They had cars from most major car brands, and a few brands even had live demonstrations. I was able to ride in demonstrations for RAM Trucks and Jeep, which were pretty cool:

"Camp Jeep" incline at the 2021 Chicago Auto Show
Jeep incline demonstration
"Camp Jeep" ground clearance demonstration at the 2021 Chicago Auto Show
Jeep ground clearance demosntration
"Camp Jeep" unevenness demonstration at the 2021 Chicago Auto Show
Jeep uneven surface demonstration
Ram truck banked turn at the 2021 Chicago Auto Show
RAM Truck banked turn demonstration

Other than that, I don’t really have much to say, just some pictures, of which a selection is below. You can view them all here.

Bentley Flying Spur at the 2021 Chicago Auto Show
Bentley Flying Spur
Honda CR-V at the 2021 Chicago Auto Show
Honda CR-V
Volkswagen ID.4 at the 2021 Chicago Auto Show
Electric Volkswagen ID.4
Bentley Continental GT at the 2021 Chicago Auto Show
Bentley Continental GT
Subaru Outback at the 2021 Chicago Auto Show
Subaru Outback
Toyota Prius Prime at the 2021 Chicago Auto Show
Toyota Prius Prime

I did get a pretty cool souvenir at the gift shop though, a replica US-66 sign:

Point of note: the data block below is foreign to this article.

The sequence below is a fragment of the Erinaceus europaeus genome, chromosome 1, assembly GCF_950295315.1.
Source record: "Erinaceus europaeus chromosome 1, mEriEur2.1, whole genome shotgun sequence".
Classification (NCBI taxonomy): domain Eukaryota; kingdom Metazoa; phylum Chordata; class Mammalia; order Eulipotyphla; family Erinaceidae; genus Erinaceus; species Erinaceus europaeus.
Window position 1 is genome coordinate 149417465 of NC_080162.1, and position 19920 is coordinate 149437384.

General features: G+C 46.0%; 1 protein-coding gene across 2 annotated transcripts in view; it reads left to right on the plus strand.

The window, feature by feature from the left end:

Replica US-66 sign

When I was waiting in line to experience the RAM truck, one of the brand reps saw me holding the sign and asked me if I’ve ever been on US-66. I must have made him feel old when I pointed out that it was decommissioned before I was born. I have been on “Historic Route 66” in Arizona though.

Sometimes, showing up is half the battle

At around 6pm today (June 7, 2021), a Purple Line train derailed just south of Bryn Mawr. Fortunately, no injuries were reported, and there wasn’t any major damage that I’m aware of from what I saw either in person or on the news.

Living in that area put me in a unique position to photograph the aftermath. While I was obviously not there photographing at the exact moment of the derailment, I was able to get some photos not long afterwards. I still can’t afford a drone and use a stepladder instead, which did limit my photographic capabilities, but I made do.

Specifically, the second car of the train derailed. The cars behind it and the front car seemed to remain on the tracks. The tracks on elevated structures have an additional rail in the middle for the purpose of keeping derailed trains from falling off the structure:

Track construction at Bryn Mawr
An example of tracks with the extra rail used to keep trains from falling off the elevated structure

Anyway, without further ado, here are some pictures:

Back of a derailed train south of Bryn Mawr
Back of the derailed train

I then headed to a parking lot by the site of the derailment, and while I was walking there they removed the four rear cars of the train that did not derail:

Derailed car on the North Side Main south of Bryn Mawr
Derailed car (the back car in the picture)

You can definitely see that the rear car in the picture is not properly lined up with the front car.

Later that evening, they re-railed the train and brought a “rescue train” to pull the affected cars back to the Howard Yard.

Derailed Chicago L train with rescue train
Derailed then re-railed cars (right) with the rescue train (left)